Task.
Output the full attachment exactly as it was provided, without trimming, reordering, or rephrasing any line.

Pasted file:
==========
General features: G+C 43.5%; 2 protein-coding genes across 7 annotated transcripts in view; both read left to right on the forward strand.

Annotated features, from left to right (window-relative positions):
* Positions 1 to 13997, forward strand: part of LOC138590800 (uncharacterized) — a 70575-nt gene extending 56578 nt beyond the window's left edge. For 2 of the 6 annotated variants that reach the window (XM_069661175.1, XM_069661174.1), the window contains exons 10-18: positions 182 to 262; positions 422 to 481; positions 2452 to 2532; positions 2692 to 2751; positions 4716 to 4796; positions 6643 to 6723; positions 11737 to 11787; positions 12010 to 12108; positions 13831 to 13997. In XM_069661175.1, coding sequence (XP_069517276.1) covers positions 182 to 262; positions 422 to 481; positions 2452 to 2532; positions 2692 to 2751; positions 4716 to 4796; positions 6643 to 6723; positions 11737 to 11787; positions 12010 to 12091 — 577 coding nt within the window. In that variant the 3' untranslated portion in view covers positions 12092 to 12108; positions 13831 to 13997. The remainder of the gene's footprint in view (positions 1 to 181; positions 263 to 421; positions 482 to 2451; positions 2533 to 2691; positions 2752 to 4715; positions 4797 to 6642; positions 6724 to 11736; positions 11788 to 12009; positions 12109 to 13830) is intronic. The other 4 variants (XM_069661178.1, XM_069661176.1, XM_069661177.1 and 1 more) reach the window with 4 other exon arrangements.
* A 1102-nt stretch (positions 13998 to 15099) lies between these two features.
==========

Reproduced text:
General features: G+C 43.5%; 2 protein-coding genes across 7 annotated transcripts in view; both read left to right on the forward strand.

Annotated features, from left to right (window-relative positions):
* Positions 1 to 13997, forward strand: part of LOC138590800 (uncharacterized) — a 70575-nt gene extending 56578 nt beyond the window's left edge. For 2 of the 6 annotated variants that reach the window (XM_069661175.1, XM_069661174.1), the window contains exons 10-18: positions 182 to 262; positions 422 to 481; positions 2452 to 2532; positions 2692 to 2751; positions 4716 to 4796; positions 6643 to 6723; positions 11737 to 11787; positions 12010 to 12108; positions 13831 to 13997. In XM_069661175.1, coding sequence (XP_069517276.1) covers positions 182 to 262; positions 422 to 481; positions 2452 to 2532; positions 2692 to 2751; positions 4716 to 4796; positions 6643 to 6723; positions 11737 to 11787; positions 12010 to 12091 — 577 coding nt within the window. In that variant the 3' untranslated portion in view covers positions 12092 to 12108; positions 13831 to 13997. The remainder of the gene's footprint in view (positions 1 to 181; positions 263 to 421; positions 482 to 2451; positions 2533 to 2691; positions 2752 to 4715; positions 4797 to 6642; positions 6724 to 11736; positions 11788 to 12009; positions 12109 to 13830) is intronic. The other 4 variants (XM_069661178.1, XM_069661176.1, XM_069661177.1 and 1 more) reach the window with 4 other exon arrangements.
* A 1102-nt stretch (positions 13998 to 15099) lies between these two features.